Author: Isaac Moshe1, Yannik Terhorst2,3, Kennedy Opoku Asare4, Lasse Bosse Sander5, Denzil Ferreira4, Harald Baumeister3, David C Mohr6, Laura Pulkki-Råback1
1 Department of Psychology and Logopedics, Faculty of Medicine, University of Helsinki, Helsinki, Finland.
2 Department of Research Methods, Ulm University, Ulm, Germany.
3 Department of Clinical Psychology and Psychotherapy, Institute of Psychology and Education, Ulm University, Ulm, Germany.
4 Center for Ubiquitous Computing, University of Oulu, Oulu, Finland.
5 Department of Rehabilitation Psychology and Psychotherapy, Institute of Psychology, University of Freiburg, Freiburg, Germany.
6 Department of Preventive Medicine, Center for Behavioral Intervention Technologies, Northwestern University, Chicago, IL, United States.
Conference/Journal: Front Psychiatry
Date published: 2021 Jan 28
Other: Volume ID: 12 , Pages: 625247 , Special Notes: doi: 10.3389/fpsyt.2021.625247. , Word Count: 314
Background: Depression and anxiety are leading causes of disability worldwide but often remain undetected and untreated. Smartphone and wearable devices may offer a unique source of data to detect moment by moment changes in risk factors associated with mental disorders that overcome many of the limitations of traditional screening methods. Objective: The current study aimed to explore the extent to which data from smartphone and wearable devices could predict symptoms of depression and anxiety. Methods: A total of N = 60 adults (ages 24-68) who owned an Apple iPhone and Oura Ring were recruited online over a 2-week period. At the beginning of the study, participants installed the Delphi data acquisition app on their smartphone. The app continuously monitored participants' location (using GPS) and smartphone usage behavior (total usage time and frequency of use). The Oura Ring provided measures related to activity (step count and metabolic equivalent for task), sleep (total sleep time, sleep onset latency, wake after sleep onset and time in bed) and heart rate variability (HRV). In addition, participants were prompted to report their daily mood (valence and arousal). Participants completed self-reported assessments of depression, anxiety and stress (DASS-21) at baseline, midpoint and the end of the study. Results: Multilevel models demonstrated a significant negative association between the variability of locations visited and symptoms of depression (beta = -0.21, p = 0.037) and significant positive associations between total sleep time and depression (beta = 0.24, p = 0.023), time in bed and depression (beta = 0.26, p = 0.020), wake after sleep onset and anxiety (beta = 0.23, p = 0.035) and HRV and anxiety (beta = 0.26, p = 0.035). A combined model of smartphone and wearable features and self-reported mood provided the strongest prediction of depression. Conclusion: The current findings demonstrate that wearable devices may provide valuable sources of data in predicting symptoms of depression and anxiety, most notably data related to common measures of sleep.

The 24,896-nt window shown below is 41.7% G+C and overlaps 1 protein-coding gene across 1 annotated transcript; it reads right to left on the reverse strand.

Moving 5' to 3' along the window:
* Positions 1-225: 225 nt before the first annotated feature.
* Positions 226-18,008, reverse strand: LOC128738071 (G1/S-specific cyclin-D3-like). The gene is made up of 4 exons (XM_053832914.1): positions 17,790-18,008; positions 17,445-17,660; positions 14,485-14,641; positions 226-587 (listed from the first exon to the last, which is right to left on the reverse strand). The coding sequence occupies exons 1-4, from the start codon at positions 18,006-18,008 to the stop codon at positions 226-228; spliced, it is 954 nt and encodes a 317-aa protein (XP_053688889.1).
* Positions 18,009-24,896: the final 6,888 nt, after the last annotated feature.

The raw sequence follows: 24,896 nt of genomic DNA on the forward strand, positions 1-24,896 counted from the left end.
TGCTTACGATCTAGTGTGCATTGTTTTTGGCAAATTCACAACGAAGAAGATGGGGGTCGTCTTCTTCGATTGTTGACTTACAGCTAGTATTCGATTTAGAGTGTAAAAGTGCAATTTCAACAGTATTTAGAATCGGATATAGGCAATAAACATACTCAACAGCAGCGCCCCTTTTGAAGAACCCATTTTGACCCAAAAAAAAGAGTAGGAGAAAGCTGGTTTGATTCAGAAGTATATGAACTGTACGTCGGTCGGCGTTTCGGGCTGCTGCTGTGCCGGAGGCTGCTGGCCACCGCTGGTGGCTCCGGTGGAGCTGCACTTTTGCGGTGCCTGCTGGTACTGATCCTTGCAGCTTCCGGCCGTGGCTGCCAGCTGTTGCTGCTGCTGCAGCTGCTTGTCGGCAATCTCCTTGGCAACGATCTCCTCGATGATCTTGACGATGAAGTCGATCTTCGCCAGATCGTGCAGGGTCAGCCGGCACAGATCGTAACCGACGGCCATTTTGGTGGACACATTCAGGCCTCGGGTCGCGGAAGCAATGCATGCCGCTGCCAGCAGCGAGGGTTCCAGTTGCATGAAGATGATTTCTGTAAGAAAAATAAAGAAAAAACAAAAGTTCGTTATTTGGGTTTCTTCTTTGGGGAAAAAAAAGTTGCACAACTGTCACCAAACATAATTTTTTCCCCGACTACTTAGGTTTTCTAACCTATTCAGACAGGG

Keywords: anxiety; depression; digital phenotyping; mobile sensing; predicting symptoms.
PMID: 33584388 PMCID: PMC7876288 DOI: 10.3389/fpsyt.2021.625247